November 28, 2023
By: Sarah Chen, Student at the University of British Columbia
The essay below was submitted by Sarah Chen, a student who applied for the Grant H. Flint Scholarship. She is attending the University of British Columbia with a planned major of Environmental Engineering with an expected graduation date of December 2024.
Waste is an important and continuing topic that is only becoming worse. However, countries such as Sweden have changed the meaning behind waste and has set an example for other nations with its renewable energy generation and emissions reduction. Sweden revolutionized the concept of waste management. With such an inspiring narrative, I have redefined my personal perspective on waste.
I first became involved with solid waste when I volunteered for the City of Richmond as a Green Ambassador. Here, I participated in a waste diversion program which also instigated my passion for educating people on the importance of waste management. I then chose a field in environmental engineering to find innovative solutions with creative designs. As this program is very diverse, I have been exposed to a variety of engineering principles and environmental concerns. However, I find myself most interested in subjects associated with the utilization of waste. I have worked on (1) mitigating solid waste through a capstone equivalent design of a plasma gasification system for a landfill in Alberta to (2) designing a biosolids management facility and utilized the waste for cement kilns. Being exposed to a diverse range of projects has altered my perspective and in turn, influenced the way I now design projects. I have grown to interpret problems differently and view “waste” as an opportunity for great return.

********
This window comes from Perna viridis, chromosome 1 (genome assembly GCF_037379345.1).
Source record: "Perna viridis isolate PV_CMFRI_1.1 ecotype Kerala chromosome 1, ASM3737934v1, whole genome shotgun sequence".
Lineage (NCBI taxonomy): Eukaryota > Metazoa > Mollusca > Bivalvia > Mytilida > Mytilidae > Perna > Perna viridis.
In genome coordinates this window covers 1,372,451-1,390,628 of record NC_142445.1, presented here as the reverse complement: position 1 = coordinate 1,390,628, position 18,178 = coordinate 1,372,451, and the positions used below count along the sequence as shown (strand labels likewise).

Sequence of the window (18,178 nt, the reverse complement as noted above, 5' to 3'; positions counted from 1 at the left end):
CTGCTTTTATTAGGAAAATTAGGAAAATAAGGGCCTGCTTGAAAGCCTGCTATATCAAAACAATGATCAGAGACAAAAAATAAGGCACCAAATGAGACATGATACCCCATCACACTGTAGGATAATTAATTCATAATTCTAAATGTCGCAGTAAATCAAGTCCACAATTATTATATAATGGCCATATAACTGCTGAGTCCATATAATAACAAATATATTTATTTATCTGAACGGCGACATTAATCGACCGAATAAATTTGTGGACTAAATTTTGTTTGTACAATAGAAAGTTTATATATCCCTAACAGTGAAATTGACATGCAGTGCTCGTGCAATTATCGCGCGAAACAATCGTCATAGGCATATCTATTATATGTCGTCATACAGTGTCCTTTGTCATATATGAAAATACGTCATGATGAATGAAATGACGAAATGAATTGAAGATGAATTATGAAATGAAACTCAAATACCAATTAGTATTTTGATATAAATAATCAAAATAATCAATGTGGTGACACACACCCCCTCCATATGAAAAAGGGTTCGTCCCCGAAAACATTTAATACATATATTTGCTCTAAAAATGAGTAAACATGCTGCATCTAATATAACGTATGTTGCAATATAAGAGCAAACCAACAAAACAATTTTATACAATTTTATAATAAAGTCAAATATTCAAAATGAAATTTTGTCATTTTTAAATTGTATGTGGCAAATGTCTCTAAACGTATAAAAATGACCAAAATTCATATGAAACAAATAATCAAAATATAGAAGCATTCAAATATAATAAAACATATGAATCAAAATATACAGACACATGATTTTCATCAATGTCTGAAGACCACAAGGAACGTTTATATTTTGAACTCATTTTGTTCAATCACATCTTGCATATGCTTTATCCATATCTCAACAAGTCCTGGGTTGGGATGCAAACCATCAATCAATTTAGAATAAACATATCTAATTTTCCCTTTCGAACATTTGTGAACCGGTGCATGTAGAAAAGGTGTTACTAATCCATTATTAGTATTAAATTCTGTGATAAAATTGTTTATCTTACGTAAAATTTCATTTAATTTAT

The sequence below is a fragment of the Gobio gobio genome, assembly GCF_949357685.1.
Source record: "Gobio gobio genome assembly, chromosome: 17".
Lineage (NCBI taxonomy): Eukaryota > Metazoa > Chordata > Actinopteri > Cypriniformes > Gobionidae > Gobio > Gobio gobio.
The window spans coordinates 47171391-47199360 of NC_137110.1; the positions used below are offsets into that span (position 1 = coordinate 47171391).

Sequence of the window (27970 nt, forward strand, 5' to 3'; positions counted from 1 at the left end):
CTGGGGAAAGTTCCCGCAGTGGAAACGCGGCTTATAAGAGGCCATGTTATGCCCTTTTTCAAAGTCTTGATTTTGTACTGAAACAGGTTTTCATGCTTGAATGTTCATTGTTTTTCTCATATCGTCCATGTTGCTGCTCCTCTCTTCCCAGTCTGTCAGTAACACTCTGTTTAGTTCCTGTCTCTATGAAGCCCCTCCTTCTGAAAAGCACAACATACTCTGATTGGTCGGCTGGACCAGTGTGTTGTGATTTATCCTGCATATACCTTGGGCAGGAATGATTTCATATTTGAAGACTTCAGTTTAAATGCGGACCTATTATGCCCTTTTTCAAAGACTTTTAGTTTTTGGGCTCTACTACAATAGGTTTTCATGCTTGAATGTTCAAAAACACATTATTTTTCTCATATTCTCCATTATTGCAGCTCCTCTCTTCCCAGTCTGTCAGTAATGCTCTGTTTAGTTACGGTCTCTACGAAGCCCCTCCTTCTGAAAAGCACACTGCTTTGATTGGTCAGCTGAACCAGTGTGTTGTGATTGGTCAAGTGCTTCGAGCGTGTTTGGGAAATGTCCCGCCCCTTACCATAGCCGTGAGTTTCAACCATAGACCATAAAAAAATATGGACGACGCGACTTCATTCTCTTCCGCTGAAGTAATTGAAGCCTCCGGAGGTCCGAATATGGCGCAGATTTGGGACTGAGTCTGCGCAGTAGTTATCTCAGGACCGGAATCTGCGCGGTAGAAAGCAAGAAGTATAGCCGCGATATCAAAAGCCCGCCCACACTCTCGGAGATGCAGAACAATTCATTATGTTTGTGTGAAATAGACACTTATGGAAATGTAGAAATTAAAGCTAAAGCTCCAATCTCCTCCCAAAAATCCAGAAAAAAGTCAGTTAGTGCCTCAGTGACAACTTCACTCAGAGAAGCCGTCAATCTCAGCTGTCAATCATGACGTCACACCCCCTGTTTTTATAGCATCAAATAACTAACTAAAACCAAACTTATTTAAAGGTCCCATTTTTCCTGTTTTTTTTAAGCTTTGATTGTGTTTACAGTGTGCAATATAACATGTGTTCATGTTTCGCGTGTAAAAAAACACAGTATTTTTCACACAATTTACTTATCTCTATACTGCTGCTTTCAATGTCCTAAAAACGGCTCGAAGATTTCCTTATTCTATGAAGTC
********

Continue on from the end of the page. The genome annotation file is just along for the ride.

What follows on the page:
Although reducing waste is the main priority, growing trends in waste disposal remains an issue. This is the reason for the increase in alternative solutions. Asia and Europe have had a growth in the number of waste-to-energy projects, and I envision the same for North America. This noticeable pattern of an increase in technology is evident in densely populated areas due to constraints in available space. Fortunately, the results have been astonishing, and I hope to take part in developing the growing waste- to-energy sector in Canada. The case for Canada is just as urgent, especially with growing populations and regulations on landfills. Landfills now must find new solutions to accommodate for the uprise in waste disposal. From improving the efficiency of technology to inspiring others; I hope to become an influential figure within the waste sector.
A major concern that has gotten traction recently involves the textile industry; in fact, Canada is just beginning to realize the magnitude of this problem. On a yearly basis, around 500,000 tonnes of textile waste are disposed of in Canada. Recycling of textiles with mechanical processes is inefficient due to the variety of materials on clothes. This prevents clothes from being recycled and instead incinerated or discarded into landfills. I am currently working on a pilot pyrolysis facility at UBC and will also be researching the different methods to recover textiles. This project will include suggestions on the most viable option for textile waste recovery. The purpose of this research is to support and meet Canada’s goal in reducing the nation’s waste by 30% in 2030. With this opportunity, I hope to become more proficient in understanding waste-to-energy processes and bring this technology to the forefront as one of Canada’s leading options to mitigate waste.
As a way of recognizing some of the outstanding scholarship applications nominated to SWANA by our chapters across the United States and Canada, we are posting applicants' one-page essays on our blog. The essay, which was 10 percent of their application score, was to speak to the role solid waste management plays in addressing an environmental issue currently in the news. We asked, “What are the responsibilities of individuals who generate the waste versus the professionals tasked with managing the waste?”